Dominic Tarr is a developer who lives on a self-steering sailboat in New Zealand; he created Scuttlebutt, a secure messaging system that can run without servers, even without ISPs.
Scuttlebutt users host append-only, cryptographically signed logs of all the public messages they've seen in their journeys, and when they meet, they sync up these messages, using their local network, or even by exchanging USB sticks of cryptographically signed files.
Thought Scuttlebutt doesn't require an ISP or servers, it can supercharge its throughput and synchrony by connecting to public servers (called "pubs") that act as clearinghouses: but taking down all the pubs will not destroy the network, only slow it down as it falls back on slower, higher-latency, lower-reliability P2P meshes.
It reminds me a lot of Fidonet, Tom Jennings' classic BBS networking infrastructure that linked millions of people around the world by programming local dial-up BBSes to call one another during off-peak/low-tariff hours and swap messages destined for one another, or more distant nodes. Fidonet eventually got a bridge into Usenet (thanks to The Little Garden, John Gilmore's trailblazing San Francisco ISP) that supercharged it in much the way of Scuttlebutt's pubs.
In Scuttlebutt, the “mesh” suffices. With simply two computers, a local router, and electricity, you can exchange messages between the computers with minimal effort and no technical skills. Each account in Scuttlebutt is a diary (or “log”) of what a person has publicly and digitally said. As those people move around between different WiFi / LAN networks, their log gets copy-pasted to different computers, and so digital information spreads.
What word of mouth is for humans, Scuttlebutt is for social news feeds. It is unstoppable and spreads fast. Once the word is out (just an arbitrary example) that Apple is releasing a new iPhone model, there is no way to restrict that information from spreading. A person may tell that piece of information to any of their friends, and those friends may in turn spread that information onwards.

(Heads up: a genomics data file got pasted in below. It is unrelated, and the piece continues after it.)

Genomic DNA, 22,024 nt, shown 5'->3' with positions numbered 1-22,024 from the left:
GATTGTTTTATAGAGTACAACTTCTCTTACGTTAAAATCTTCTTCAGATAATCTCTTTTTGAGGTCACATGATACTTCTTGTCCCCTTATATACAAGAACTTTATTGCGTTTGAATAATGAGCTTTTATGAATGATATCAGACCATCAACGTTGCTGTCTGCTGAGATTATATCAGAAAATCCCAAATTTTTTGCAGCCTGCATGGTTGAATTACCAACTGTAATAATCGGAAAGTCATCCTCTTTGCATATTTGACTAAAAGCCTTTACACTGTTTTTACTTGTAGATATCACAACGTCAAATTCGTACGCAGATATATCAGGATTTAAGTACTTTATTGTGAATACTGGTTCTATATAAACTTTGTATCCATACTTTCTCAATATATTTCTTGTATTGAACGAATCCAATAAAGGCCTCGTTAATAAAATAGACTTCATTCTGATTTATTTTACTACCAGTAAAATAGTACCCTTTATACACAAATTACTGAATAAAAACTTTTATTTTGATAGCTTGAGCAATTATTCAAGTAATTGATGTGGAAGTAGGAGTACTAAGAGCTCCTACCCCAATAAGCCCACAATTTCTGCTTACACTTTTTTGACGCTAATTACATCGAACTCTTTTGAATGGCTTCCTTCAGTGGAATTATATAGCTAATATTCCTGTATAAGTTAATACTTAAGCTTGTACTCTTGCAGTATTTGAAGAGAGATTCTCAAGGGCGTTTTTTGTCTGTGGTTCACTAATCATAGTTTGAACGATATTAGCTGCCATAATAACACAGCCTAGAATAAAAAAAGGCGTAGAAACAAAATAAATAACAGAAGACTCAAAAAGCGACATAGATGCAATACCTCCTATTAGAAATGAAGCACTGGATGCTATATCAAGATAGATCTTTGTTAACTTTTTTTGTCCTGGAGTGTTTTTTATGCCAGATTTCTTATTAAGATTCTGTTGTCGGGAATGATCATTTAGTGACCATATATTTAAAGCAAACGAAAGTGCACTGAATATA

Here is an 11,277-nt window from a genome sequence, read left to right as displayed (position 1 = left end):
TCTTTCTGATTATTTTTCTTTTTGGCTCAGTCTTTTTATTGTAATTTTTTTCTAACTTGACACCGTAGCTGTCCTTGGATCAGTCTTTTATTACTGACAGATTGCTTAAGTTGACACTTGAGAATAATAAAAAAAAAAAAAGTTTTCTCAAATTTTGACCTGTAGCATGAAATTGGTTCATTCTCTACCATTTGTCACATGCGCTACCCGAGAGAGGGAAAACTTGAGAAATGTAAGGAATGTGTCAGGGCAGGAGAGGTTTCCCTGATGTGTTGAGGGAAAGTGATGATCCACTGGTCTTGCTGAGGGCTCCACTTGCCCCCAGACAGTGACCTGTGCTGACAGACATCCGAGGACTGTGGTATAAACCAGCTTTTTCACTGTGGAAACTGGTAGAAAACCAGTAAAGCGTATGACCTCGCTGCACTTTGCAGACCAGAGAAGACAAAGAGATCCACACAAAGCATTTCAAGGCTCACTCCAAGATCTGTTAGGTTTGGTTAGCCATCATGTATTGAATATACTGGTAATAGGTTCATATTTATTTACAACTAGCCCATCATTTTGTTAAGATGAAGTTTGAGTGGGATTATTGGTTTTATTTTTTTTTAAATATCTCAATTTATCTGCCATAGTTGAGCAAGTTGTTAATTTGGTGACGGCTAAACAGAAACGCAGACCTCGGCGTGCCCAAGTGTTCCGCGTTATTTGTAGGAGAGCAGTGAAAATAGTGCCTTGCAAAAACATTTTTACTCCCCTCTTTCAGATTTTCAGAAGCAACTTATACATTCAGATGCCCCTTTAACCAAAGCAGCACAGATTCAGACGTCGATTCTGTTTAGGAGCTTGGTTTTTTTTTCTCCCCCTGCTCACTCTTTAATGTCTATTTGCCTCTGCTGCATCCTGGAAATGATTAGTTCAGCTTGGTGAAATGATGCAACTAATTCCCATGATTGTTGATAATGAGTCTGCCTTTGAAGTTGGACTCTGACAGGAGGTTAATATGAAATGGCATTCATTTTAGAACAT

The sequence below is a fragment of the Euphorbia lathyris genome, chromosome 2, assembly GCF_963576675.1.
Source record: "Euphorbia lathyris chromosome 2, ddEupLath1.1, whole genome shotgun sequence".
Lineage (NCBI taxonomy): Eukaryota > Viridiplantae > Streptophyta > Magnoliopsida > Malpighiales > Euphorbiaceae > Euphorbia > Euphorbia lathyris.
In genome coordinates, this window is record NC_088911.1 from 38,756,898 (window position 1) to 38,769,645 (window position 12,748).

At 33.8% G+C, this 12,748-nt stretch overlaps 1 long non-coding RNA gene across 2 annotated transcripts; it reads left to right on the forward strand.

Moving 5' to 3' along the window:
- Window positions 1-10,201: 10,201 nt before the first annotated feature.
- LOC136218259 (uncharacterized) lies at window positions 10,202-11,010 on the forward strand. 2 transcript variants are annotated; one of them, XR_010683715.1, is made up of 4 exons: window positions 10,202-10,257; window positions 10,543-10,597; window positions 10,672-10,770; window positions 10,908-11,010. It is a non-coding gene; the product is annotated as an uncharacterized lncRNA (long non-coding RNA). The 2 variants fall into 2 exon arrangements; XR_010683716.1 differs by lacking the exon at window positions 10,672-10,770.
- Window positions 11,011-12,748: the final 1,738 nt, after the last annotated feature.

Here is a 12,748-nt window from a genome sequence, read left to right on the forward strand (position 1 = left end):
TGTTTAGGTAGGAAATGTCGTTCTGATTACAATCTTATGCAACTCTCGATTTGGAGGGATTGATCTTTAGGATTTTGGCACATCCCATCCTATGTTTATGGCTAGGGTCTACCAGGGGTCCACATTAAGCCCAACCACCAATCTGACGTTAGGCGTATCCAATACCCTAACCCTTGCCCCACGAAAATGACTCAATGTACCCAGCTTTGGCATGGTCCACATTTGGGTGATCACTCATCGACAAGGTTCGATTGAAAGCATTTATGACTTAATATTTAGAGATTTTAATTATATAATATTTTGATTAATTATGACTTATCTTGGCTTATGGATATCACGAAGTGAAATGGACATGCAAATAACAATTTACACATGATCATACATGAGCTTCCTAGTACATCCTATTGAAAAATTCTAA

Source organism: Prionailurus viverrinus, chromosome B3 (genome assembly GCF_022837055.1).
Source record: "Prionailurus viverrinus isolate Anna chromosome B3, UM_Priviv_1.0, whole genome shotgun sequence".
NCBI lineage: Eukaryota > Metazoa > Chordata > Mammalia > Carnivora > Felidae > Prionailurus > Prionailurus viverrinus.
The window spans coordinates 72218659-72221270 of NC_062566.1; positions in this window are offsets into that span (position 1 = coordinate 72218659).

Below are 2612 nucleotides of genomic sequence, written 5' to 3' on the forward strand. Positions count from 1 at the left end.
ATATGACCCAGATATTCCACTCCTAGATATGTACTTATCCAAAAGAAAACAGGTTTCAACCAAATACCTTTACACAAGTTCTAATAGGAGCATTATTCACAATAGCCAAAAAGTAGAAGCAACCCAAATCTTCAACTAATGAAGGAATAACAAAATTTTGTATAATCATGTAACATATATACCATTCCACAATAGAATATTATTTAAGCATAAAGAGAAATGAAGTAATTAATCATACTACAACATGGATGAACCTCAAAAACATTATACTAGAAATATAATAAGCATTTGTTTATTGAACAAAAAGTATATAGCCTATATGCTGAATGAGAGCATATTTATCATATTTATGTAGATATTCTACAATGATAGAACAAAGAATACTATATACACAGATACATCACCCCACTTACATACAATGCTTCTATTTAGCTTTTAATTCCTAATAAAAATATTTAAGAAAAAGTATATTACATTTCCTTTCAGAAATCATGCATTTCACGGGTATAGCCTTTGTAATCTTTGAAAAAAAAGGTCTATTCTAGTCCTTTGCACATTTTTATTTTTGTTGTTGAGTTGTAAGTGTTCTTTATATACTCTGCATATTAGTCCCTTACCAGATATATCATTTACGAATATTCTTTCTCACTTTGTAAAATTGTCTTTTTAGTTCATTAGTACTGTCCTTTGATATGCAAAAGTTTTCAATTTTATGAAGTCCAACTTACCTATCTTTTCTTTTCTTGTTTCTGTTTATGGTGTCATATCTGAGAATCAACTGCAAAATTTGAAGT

With typical gossip, however, information deteriorates as it spreads and eventually becomes harmful rumor. Scuttlebutt on the other hand makes word of mouth secure with cryptography. Each Scuttlebutt account is comprised of simply two things: an append-only diary and private/public asymmetric crypto keys. An account’s identity is its public key. There are no unique usernames, because you can’t guarantee two people in separate places from choosing the same username, much like you cannot forbid the name “John Smith” to be given to a newborn in Canada if it is already taken by another person in Australia.
All information a person has published is registered in their diary. Public messages (like in Twitter) are the most common type of message in a diary, but you’ll also see “I am friends with that person” type of messages. To ‘send’ a private message to someone, I simply record a message in my diary, but encrypt it first, so the message isn’t plainly readable by anyone who gets their hands on a copy of the diary. Authenticity of diaries is preserved in that all diary entries reference the message that was written before, and then is signed. This prevents tampering and makes replication easier.
AN OFF-GRID SOCIAL NETWORK [Andre Saltz]
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